What is the practical impact of our curriculum, training and support? This month we received an update from a ten-year veteran music teacher in Canton, Ohio who attended our training this past summer. Since the training he has not only improved and expanded his own program, but adopted a vision to dramatically expand guitar education in his region.

Here is an excerpt of his December 13th letter that illuminates the kinds of effects our program is having:

After attending the Guitar Teacher Training in Austin, I was committed to changing how I approached guitar instruction in the classroom. I studied the materials that were provided by and what was covered during the Austin training. I have to admit I was a little unsure how this would look in my classroom, I have had a guitar class for 10 years, but I was committed to applying the approach so I gave it a strong, committed go ahead.

I have to tell you I am blown away by the results! I would have never dreamed it would have transformed my class this much! I received immediate success from student engagement and standards-based skill mastery. This program has completely transformed how I approach the guitar classroom. It has actually opened up more creativity for my students and me as a teacher. It has allowed me to approach new music with more efficiency in teaching and arrange new music for my students more successfully.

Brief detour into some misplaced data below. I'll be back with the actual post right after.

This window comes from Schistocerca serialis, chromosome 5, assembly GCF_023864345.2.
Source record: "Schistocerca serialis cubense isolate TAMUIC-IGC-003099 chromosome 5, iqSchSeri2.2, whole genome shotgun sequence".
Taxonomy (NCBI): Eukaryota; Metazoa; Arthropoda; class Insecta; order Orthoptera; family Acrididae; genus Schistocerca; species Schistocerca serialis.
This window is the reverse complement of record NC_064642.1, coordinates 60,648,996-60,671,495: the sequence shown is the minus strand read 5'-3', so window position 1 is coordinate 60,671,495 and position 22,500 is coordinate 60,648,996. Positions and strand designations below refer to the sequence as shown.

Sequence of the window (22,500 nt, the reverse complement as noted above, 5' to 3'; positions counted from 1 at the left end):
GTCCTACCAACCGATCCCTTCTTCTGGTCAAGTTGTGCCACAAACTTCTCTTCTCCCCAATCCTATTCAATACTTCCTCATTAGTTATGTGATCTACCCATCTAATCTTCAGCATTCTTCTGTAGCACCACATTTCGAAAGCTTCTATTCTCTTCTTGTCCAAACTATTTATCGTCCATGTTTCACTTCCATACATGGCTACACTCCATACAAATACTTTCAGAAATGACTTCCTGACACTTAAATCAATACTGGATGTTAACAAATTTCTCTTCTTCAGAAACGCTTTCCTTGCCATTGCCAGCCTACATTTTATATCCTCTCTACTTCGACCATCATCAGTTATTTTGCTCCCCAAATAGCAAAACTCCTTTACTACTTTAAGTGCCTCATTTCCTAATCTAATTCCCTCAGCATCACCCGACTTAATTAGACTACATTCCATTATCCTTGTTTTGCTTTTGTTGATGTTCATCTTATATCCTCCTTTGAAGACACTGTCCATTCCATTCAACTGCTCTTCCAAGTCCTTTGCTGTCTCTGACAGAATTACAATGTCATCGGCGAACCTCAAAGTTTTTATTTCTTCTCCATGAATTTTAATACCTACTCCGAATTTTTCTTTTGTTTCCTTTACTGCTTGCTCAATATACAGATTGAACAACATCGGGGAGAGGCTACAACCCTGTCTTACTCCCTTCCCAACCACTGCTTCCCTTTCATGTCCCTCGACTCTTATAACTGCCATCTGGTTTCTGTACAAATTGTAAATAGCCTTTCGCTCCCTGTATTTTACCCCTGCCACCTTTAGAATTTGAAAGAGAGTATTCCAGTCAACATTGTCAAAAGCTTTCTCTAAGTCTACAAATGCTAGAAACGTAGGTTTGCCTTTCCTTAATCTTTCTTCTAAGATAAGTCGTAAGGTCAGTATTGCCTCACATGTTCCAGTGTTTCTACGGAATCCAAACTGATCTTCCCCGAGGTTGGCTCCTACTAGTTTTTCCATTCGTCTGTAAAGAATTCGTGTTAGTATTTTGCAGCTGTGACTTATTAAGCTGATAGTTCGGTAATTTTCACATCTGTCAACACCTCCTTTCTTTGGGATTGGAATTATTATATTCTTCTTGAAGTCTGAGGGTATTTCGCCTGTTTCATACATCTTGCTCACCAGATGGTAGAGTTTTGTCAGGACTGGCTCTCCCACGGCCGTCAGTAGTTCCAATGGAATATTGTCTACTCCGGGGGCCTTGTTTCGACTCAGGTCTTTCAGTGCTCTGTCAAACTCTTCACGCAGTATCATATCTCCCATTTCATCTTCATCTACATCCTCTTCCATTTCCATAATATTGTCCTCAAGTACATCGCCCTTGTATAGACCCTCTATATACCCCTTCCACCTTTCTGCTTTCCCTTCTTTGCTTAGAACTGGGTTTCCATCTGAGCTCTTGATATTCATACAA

[In addition to my middle and high school classes] I have successfully launched the Canton Guitar Society Outreach program to serve the students of Stark County. My district has now committed to expanding guitar through the high school levels 10-12 and at the McKinley Senior High School main campus. In short, thank you, and I am a huge supporter of ACG and!


ACG Education in the Juvenile Justice System on PBS NewsHour: This story aired nationally in September 2015 and gives insight into one of our small initiatives, a program created to serve incarcerated youth. Our work is having such positive results that the Travis County Juvenile Justice System has asked us to design and deliver an expanded program in 2016 that would be offered to all 600-800 court-involved youth in the community as part of their case-plans.